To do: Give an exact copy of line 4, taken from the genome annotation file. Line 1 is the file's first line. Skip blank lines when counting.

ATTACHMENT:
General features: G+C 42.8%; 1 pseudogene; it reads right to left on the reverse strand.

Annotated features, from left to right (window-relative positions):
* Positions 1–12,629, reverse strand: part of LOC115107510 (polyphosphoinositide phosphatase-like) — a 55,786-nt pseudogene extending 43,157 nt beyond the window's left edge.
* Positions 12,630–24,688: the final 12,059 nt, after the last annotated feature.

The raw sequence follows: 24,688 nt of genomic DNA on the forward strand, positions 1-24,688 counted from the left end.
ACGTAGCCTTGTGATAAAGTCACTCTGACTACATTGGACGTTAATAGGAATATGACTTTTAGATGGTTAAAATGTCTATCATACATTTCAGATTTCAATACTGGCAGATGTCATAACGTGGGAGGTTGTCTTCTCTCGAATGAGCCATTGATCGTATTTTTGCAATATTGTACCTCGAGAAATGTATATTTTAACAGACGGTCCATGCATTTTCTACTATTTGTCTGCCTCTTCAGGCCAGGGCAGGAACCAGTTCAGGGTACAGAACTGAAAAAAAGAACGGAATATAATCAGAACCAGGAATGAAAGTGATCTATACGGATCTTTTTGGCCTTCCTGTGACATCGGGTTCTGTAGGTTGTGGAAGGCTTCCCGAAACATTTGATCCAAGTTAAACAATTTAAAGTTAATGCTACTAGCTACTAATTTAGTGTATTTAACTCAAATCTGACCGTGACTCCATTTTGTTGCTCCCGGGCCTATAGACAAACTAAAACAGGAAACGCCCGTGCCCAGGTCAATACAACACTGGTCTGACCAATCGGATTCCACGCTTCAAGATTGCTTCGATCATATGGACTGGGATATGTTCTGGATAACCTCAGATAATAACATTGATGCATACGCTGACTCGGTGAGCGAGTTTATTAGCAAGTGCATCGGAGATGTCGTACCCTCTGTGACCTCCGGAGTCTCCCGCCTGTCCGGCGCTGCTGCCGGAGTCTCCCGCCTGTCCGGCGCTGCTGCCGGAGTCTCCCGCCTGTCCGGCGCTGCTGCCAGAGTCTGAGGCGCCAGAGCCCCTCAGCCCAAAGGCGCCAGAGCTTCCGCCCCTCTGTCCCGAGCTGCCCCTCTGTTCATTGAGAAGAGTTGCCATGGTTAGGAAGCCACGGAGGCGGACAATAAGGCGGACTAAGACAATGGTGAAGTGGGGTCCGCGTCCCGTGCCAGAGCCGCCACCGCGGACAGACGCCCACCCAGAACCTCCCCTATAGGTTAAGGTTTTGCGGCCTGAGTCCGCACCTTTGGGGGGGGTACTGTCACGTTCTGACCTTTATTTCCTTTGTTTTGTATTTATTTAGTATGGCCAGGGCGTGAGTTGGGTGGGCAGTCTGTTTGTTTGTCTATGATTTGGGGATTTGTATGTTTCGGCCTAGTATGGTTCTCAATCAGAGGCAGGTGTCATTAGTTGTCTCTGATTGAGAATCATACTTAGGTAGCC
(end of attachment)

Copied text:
* Positions 12,630–24,688: the final 12,059 nt, after the last annotated feature.